- Splitting Hairs: The 11thCircuit’s Take on Workplace Bans against Natural Hair in EEOC v. Catastrophe Management Solutions, 71 Miami L. Rev. 987 (2017)
To Be Aggrieved by “Misperception Discrimination,” 97 Bulletin of Comparative Labour Relations 3, Improving Workplace Quality: New Perspectives and Challenges for Worker Well-Being, Edited by William Bromwich & Olga Rymkevich (Kluwer Law International 2017) (Lead Chapter)
- All in the Family: Interracial Intimacy, Racial Fictions, and the Law, Review of Angela Onwuachi-Willig, ACCORDING TO OUR HEARTS: RHINELANDER V. RHINELANDER AND THE LAW OF THE MULTIRACIAL FAMILY (YALE UNIV. PRESS 2013), 4 CAL. L. REV. CIRCUIT 179 (2013)
- Categorically Black, White, or Wrong: "Misperception Discrimination" and the State of Title VII Protection, 47 MICH. J. L. REF. 101 (2013)
- A Multidimensional Analysis of What Not to Wear in the Workplace: Hijabs and Natural Hair, 8 FIU L. REV. 333 (2013)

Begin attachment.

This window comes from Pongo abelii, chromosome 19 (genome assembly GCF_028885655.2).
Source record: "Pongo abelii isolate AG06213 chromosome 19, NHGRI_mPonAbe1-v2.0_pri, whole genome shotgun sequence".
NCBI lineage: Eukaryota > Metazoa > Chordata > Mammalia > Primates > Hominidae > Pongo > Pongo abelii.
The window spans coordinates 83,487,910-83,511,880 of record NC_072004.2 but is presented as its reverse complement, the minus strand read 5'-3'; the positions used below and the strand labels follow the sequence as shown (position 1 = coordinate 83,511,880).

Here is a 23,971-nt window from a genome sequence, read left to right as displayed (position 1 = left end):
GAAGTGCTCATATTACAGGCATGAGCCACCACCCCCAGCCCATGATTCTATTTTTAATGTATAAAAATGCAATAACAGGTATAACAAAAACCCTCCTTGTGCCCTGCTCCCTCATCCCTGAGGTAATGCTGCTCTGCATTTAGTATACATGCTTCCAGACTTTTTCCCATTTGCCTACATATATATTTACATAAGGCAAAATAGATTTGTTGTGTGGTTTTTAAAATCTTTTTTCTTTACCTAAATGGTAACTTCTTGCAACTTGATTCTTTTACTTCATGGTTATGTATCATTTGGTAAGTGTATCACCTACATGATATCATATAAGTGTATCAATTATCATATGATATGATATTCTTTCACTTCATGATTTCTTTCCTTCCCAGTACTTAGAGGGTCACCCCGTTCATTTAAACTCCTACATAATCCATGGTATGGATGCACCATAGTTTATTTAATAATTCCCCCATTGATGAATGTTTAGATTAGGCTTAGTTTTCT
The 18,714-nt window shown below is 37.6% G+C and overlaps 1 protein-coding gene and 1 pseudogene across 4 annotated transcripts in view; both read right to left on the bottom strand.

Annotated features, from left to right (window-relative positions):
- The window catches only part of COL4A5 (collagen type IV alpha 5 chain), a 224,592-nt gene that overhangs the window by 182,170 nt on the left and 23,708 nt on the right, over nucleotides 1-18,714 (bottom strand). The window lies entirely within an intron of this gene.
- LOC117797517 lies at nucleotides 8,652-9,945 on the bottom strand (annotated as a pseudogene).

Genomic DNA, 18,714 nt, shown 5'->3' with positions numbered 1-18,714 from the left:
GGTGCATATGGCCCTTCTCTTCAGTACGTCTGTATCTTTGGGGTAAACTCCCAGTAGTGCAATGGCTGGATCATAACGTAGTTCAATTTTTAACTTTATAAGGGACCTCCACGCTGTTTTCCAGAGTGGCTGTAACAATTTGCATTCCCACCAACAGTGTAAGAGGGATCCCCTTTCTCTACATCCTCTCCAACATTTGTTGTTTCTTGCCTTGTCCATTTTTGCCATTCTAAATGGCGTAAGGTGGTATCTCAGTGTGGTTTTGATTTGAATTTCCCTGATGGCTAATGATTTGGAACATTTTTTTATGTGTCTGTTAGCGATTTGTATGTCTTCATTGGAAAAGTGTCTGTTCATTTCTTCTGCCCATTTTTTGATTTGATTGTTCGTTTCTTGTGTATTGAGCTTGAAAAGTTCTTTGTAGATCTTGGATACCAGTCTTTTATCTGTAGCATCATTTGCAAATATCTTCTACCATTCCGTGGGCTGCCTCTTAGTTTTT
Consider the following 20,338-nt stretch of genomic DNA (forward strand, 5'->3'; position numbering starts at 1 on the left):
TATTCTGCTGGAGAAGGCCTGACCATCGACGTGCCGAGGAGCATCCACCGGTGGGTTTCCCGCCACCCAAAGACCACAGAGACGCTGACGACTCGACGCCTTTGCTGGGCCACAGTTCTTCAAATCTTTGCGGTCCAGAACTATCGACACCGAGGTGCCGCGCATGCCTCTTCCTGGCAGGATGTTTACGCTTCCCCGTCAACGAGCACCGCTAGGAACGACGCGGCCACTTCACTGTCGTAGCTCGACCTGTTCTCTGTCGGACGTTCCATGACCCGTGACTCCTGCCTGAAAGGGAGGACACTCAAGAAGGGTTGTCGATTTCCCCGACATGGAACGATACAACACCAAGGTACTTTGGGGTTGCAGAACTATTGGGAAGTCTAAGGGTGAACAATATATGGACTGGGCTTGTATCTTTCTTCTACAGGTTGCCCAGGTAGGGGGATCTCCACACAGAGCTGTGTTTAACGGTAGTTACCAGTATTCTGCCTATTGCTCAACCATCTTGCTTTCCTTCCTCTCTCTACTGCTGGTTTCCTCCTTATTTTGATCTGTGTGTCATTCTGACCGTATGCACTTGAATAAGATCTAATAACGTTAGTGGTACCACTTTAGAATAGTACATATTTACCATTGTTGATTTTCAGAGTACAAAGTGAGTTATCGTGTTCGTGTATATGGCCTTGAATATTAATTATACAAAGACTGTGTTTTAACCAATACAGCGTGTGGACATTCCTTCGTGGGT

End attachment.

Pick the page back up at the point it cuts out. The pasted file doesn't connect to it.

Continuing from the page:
- Black Women Can’t Have Blonde Hair . . . in the Workplace, 14 J. GENDER RACE & JUST. 405 (2011)
- Pretext Without Context, 75 MO. L. REV. 403 (2010)
- On Race, Nationhood and Citizenship, Review of Laura E. Gómez’s MANIFEST DESTINIES: THE MAKING OF THE MEXICAN AMERICAN RACE, 34 T. MARSHALL L. REV. 421 (2010)
- Determining the (In)determinable: Race in Brazil and the United States, 14 MICH. J. RACE & L. 143 (2009)
- Title VII: What’s Hair (And Other Race-Based Characteristics) Got to Do With It? 79 U. COLO. L. REV. 1355 (2008)
- Identity Performance as a Bottleneck to Employment Opportunity [Link broken as of 4/15/2019]
- We are not our hair
- Professor Wendy Greene Participates in Inaugural “World Afro Day” in London, England
- Professors Wage War on School Policies that Discriminate Against Natural Black Hair
- Skirting the Ceiling: Black Hair Shouldn't Be an Occupational Hazard
- We Cannot Hire You “With the Dreadlocks”
- Scholars Explore Lingering Roadblocks to Equality
- More Hair Raising Decisions and How Professor Wendy Greene Combs Through Their Flaws